When “Where Are You From” Is a Very Loaded Question

May 30, 2017


artenstein_on-location-in-new-mexicoNo matter how you slice it, the Jewish story is an immigration story. Setting aside thousands of years and focusing just on contemporary history, Jews in every corner of the world have answers to the question “Where are you from” that are equal parts very similar and totally different from each other. Filmmaker Isaac Artenstein has been keenly aware of this fact from his childhood crossing between San Diego and Tijuana and for more than 15 years he has been slowly immersing himself in different Jewish communities across the American southwest and the Mexican north. He is telling the stories of Jewish communities, their movement and their identity.

Artenstein, whose filmography includes “A Day Without a Mexican,” started with his own family history for “Tijuana Jews,” a documentary he finished in 2010.

“I kind of got tired of explaining to people how Artensteins come from Mexico,” the filmmaker recalls one morning over the phone from Los Angeles where he’s editing a new project. “A lot of people just don’t know the different routes that people took when escaping the Holocaust.”

Both of Isaac’s parents were born in Mexico and lived in Vera Cruz until Artenstein senior decided to head north for Tijuana. Their families were from Poland and Turkey, so Yiddish and Spanish were their native languages. In turn, Isaac grew up speaking both of those, plus English (he was born in San Diego), and some Hebrew. It was like this for Jewish families throughout Tijuana.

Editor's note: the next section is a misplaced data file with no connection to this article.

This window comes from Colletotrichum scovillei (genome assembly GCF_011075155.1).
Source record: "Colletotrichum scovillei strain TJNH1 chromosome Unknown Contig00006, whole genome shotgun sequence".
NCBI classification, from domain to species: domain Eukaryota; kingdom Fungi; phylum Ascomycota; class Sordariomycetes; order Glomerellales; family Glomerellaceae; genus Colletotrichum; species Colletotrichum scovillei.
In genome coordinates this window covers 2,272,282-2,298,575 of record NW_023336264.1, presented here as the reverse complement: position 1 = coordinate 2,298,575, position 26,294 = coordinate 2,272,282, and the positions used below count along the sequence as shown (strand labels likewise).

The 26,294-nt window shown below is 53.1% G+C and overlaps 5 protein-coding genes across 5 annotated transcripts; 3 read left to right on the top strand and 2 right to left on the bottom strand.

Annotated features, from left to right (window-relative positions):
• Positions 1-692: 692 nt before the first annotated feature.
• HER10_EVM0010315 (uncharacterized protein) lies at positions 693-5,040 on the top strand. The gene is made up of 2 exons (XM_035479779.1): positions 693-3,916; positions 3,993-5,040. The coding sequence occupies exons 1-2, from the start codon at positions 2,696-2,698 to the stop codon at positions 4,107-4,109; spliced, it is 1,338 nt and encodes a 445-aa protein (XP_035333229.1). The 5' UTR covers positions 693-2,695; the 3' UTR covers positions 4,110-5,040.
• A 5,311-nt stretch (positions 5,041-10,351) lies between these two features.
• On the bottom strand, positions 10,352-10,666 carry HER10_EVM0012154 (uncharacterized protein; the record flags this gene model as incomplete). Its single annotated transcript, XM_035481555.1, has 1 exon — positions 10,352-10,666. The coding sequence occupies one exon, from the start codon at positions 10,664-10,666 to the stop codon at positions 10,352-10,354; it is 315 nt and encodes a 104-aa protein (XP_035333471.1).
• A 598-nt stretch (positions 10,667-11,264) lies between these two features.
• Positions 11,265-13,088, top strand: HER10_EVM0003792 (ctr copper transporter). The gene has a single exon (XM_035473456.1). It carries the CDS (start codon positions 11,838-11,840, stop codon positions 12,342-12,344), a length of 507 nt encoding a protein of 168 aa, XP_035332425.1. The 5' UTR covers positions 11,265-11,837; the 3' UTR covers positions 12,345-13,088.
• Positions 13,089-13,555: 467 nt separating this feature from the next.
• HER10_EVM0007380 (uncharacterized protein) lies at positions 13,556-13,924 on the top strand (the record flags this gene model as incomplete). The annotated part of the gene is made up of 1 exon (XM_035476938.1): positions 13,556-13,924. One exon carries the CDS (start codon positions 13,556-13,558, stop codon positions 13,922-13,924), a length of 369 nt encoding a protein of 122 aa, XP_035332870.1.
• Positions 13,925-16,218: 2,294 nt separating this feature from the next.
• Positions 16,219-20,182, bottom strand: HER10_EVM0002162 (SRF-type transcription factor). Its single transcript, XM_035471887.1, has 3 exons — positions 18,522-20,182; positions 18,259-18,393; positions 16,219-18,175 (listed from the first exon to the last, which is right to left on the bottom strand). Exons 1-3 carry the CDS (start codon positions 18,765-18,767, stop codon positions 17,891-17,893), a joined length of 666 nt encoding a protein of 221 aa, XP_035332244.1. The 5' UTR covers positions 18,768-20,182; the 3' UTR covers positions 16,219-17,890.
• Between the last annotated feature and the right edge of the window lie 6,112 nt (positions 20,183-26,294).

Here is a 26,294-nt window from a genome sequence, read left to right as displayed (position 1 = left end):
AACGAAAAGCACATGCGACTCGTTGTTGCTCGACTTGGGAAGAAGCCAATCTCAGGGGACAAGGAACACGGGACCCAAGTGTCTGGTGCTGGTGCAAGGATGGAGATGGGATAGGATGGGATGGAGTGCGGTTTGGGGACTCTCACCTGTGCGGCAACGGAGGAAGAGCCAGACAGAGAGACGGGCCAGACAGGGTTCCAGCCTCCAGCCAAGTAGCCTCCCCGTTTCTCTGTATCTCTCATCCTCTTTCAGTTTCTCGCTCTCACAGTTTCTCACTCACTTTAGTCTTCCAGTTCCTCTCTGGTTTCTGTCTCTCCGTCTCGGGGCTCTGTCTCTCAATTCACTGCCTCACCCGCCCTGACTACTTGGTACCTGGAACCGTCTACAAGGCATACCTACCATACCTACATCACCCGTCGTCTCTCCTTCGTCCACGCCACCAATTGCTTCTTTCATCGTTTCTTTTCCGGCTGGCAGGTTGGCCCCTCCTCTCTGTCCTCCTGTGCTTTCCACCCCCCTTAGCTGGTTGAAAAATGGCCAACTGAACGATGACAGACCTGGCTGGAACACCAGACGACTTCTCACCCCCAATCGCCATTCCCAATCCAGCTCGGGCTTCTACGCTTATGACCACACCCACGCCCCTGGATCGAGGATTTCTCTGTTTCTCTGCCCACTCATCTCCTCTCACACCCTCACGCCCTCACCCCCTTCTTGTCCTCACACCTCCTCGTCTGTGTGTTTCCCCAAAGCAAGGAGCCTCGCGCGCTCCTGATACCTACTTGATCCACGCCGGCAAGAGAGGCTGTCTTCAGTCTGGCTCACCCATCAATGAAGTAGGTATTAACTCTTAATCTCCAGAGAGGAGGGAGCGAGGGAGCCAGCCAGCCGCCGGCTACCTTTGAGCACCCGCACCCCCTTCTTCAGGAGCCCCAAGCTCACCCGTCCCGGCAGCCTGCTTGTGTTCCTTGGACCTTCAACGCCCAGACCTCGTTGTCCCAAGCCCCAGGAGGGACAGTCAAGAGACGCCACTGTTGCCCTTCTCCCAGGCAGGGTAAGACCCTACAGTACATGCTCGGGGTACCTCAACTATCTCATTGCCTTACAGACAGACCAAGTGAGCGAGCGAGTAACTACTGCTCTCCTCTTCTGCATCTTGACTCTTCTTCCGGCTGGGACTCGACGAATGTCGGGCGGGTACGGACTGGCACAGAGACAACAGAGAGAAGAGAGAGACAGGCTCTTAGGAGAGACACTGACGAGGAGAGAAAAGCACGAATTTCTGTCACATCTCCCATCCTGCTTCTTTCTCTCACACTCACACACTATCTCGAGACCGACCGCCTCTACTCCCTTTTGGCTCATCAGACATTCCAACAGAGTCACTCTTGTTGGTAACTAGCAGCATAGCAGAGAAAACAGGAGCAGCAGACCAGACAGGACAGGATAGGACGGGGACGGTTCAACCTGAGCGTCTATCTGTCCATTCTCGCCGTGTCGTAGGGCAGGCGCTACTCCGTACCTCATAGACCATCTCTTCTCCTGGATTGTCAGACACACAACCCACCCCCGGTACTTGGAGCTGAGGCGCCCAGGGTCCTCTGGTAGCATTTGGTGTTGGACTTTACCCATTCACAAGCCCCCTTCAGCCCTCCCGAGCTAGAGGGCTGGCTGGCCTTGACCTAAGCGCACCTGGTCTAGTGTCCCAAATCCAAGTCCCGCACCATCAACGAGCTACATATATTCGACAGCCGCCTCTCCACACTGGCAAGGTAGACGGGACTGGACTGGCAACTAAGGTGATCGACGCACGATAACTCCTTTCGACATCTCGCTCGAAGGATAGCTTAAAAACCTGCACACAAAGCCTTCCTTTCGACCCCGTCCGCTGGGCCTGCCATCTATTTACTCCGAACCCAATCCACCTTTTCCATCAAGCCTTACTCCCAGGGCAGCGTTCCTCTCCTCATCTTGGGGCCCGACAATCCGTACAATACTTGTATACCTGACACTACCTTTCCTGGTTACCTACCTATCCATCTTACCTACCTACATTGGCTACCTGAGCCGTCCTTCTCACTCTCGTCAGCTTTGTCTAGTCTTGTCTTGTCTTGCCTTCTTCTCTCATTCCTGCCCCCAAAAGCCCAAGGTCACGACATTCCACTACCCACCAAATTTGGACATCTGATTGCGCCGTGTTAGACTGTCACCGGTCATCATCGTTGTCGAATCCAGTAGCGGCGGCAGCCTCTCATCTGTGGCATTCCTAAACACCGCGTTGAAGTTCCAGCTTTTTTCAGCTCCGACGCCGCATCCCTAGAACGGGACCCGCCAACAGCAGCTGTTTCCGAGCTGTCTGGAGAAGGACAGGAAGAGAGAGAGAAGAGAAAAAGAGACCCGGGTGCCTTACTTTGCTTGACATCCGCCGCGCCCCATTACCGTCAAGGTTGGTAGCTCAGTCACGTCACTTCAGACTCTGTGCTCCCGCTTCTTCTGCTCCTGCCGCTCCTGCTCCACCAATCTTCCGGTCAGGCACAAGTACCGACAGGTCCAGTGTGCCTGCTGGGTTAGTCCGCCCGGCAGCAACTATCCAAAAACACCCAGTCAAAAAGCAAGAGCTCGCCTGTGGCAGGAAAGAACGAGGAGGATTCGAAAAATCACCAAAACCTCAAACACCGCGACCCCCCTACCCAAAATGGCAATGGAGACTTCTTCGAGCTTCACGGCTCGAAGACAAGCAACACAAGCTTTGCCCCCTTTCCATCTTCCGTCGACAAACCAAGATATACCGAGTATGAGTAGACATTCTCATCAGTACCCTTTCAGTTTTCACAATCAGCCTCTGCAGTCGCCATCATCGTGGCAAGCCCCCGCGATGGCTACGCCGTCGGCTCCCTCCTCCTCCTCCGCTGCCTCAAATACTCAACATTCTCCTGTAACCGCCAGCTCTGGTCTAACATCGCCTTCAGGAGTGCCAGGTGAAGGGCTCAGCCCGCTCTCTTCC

“There’s a saying – you ask a Jew where they’re from and you get a story,” Isaac says. “I always liked those great stories, how they got to the new world, so to speak, from Europe and the Middle East.”

For “Tijuana Jews,” Artenstein interviewed his own father and mother about their time owning a curio shop on Tijuana’s main tourist road Avenida de la Revolución. In the film, Isaac, who narrates, suggests the impetus for the documentary was when his parents decided to close down their shop. Isaac says that’s where he learned English, selling wares to American shoppers in town for an escape from the constrictions of life in the United States.